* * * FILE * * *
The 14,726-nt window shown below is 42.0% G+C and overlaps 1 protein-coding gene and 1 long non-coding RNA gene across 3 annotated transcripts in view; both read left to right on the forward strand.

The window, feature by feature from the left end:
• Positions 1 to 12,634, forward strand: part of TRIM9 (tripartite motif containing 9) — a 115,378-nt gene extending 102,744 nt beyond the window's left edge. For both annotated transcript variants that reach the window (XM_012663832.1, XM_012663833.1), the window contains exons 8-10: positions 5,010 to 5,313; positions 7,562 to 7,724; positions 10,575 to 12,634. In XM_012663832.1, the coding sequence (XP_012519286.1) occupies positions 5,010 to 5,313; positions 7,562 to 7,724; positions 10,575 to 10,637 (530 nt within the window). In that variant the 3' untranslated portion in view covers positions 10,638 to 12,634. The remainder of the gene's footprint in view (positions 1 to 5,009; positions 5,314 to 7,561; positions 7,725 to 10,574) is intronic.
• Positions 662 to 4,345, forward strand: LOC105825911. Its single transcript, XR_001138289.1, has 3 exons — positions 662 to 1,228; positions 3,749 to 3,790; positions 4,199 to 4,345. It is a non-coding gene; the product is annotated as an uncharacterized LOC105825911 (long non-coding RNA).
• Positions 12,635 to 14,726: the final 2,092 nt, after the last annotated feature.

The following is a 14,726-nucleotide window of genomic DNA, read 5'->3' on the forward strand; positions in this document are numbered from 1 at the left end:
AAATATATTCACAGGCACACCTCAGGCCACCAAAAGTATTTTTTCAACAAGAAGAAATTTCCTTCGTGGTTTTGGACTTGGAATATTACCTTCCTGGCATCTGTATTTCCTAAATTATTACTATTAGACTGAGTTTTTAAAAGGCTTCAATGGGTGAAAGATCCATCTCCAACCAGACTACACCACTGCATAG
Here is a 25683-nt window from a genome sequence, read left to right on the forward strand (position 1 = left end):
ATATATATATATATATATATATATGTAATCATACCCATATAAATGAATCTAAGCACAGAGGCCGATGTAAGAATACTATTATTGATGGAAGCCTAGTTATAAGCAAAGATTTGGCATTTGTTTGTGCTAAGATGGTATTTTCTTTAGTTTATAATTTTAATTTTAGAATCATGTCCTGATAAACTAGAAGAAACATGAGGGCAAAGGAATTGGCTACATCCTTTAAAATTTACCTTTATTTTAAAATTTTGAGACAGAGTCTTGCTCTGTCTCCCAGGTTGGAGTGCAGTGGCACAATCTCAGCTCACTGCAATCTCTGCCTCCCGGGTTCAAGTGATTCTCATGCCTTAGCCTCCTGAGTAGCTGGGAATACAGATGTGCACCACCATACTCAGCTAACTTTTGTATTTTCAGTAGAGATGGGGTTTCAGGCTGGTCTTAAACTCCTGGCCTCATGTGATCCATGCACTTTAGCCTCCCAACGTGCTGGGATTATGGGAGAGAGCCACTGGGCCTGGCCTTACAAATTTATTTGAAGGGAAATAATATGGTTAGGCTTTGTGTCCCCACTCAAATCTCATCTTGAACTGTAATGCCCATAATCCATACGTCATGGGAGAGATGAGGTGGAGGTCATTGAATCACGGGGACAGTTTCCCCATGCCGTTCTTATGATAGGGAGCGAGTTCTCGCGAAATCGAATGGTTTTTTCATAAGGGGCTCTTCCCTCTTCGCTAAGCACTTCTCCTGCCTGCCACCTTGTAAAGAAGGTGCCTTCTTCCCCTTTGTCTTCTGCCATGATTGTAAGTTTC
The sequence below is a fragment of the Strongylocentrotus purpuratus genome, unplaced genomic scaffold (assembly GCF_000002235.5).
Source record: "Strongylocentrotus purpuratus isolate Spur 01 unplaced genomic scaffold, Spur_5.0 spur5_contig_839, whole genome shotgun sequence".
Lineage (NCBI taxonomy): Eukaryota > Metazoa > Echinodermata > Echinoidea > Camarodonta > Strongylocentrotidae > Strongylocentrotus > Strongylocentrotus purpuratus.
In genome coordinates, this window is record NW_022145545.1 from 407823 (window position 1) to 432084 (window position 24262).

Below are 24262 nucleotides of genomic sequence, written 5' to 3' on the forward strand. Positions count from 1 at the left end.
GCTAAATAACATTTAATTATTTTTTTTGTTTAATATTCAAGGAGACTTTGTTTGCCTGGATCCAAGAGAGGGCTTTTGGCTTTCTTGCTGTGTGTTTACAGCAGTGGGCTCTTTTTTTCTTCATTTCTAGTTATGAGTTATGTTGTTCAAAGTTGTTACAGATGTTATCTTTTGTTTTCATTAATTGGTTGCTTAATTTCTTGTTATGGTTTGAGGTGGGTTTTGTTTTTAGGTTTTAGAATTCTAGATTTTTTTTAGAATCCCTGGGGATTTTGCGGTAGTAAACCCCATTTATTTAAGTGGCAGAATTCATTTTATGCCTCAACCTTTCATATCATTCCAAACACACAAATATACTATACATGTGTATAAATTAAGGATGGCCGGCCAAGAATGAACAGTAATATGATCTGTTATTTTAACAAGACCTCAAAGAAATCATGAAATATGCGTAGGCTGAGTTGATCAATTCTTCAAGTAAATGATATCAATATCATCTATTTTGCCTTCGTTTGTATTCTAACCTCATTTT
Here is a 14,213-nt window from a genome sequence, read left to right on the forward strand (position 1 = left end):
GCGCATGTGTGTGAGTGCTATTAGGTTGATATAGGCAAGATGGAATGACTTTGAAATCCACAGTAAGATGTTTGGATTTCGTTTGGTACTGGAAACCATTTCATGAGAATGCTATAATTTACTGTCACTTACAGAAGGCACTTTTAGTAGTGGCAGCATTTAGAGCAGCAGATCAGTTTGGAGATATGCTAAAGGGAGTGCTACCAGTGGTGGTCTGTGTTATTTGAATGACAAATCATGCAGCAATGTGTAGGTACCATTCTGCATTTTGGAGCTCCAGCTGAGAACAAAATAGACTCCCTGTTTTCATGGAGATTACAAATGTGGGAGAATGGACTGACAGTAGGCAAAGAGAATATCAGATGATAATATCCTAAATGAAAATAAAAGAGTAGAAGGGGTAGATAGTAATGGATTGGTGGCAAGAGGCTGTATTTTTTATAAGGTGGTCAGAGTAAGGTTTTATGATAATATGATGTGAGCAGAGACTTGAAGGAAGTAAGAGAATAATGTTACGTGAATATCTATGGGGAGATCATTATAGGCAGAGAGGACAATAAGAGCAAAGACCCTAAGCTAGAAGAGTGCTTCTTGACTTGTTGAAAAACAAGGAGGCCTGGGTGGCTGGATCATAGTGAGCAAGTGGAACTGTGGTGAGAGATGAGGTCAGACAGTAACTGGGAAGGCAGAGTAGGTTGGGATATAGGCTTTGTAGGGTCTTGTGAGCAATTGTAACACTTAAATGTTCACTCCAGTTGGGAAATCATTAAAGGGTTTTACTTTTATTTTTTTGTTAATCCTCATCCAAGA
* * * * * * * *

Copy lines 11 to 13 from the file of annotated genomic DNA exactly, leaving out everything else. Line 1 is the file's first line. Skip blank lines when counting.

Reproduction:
Source record: "Strongylocentrotus purpuratus isolate Spur 01 unplaced genomic scaffold, Spur_5.0 spur5_contig_839, whole genome shotgun sequence".
Lineage (NCBI taxonomy): Eukaryota > Metazoa > Echinodermata > Echinoidea > Camarodonta > Strongylocentrotidae > Strongylocentrotus > Strongylocentrotus purpuratus.
In genome coordinates, this window is record NW_022145545.1 from 407823 (window position 1) to 432084 (window position 24262).